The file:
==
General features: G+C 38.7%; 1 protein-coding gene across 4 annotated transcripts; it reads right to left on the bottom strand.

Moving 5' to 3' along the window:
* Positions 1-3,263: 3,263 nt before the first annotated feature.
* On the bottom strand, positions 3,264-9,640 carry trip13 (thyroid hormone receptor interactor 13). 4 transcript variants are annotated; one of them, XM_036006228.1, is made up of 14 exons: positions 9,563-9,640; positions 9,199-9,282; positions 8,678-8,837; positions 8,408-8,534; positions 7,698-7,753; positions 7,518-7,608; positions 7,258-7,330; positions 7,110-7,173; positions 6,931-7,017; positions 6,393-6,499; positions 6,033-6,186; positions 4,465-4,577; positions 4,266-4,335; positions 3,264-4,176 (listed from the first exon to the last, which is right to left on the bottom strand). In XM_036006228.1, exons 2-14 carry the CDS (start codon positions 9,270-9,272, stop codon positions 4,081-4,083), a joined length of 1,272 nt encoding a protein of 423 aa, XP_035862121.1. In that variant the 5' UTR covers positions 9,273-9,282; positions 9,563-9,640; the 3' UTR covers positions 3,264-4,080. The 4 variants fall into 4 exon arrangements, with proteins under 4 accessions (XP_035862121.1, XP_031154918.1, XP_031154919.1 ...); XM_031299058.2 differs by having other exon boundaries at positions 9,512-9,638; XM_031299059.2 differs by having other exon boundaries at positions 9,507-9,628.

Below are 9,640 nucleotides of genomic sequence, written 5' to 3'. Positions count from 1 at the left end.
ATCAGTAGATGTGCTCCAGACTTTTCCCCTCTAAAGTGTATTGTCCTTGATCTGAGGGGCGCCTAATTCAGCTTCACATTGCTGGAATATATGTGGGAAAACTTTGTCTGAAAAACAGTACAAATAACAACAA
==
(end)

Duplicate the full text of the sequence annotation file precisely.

General features: G+C 38.7%; 1 protein-coding gene across 4 annotated transcripts; it reads right to left on the bottom strand.

Moving 5' to 3' along the window:
* Positions 1-3,263: 3,263 nt before the first annotated feature.
* On the bottom strand, positions 3,264-9,640 carry trip13 (thyroid hormone receptor interactor 13). 4 transcript variants are annotated; one of them, XM_036006228.1, is made up of 14 exons: positions 9,563-9,640; positions 9,199-9,282; positions 8,678-8,837; positions 8,408-8,534; positions 7,698-7,753; positions 7,518-7,608; positions 7,258-7,330; positions 7,110-7,173; positions 6,931-7,017; positions 6,393-6,499; positions 6,033-6,186; positions 4,465-4,577; positions 4,266-4,335; positions 3,264-4,176 (listed from the first exon to the last, which is right to left on the bottom strand). In XM_036006228.1, exons 2-14 carry the CDS (start codon positions 9,270-9,272, stop codon positions 4,081-4,083), a joined length of 1,272 nt encoding a protein of 423 aa, XP_035862121.1. In that variant the 5' UTR covers positions 9,273-9,282; positions 9,563-9,640; the 3' UTR covers positions 3,264-4,080. The 4 variants fall into 4 exon arrangements, with proteins under 4 accessions (XP_035862121.1, XP_031154918.1, XP_031154919.1 ...); XM_031299058.2 differs by having other exon boundaries at positions 9,512-9,638; XM_031299059.2 differs by having other exon boundaries at positions 9,507-9,628.

Below are 9,640 nucleotides of genomic sequence, written 5' to 3'. Positions count from 1 at the left end.
ATCAGTAGATGTGCTCCAGACTTTTCCCCTCTAAAGTGTATTGTCCTTGATCTGAGGGGCGCCTAATTCAGCTTCACATTGCTGGAATATATGTGGGAAAACTTTGTCTGAAAAACAGTACAAATAACAACAA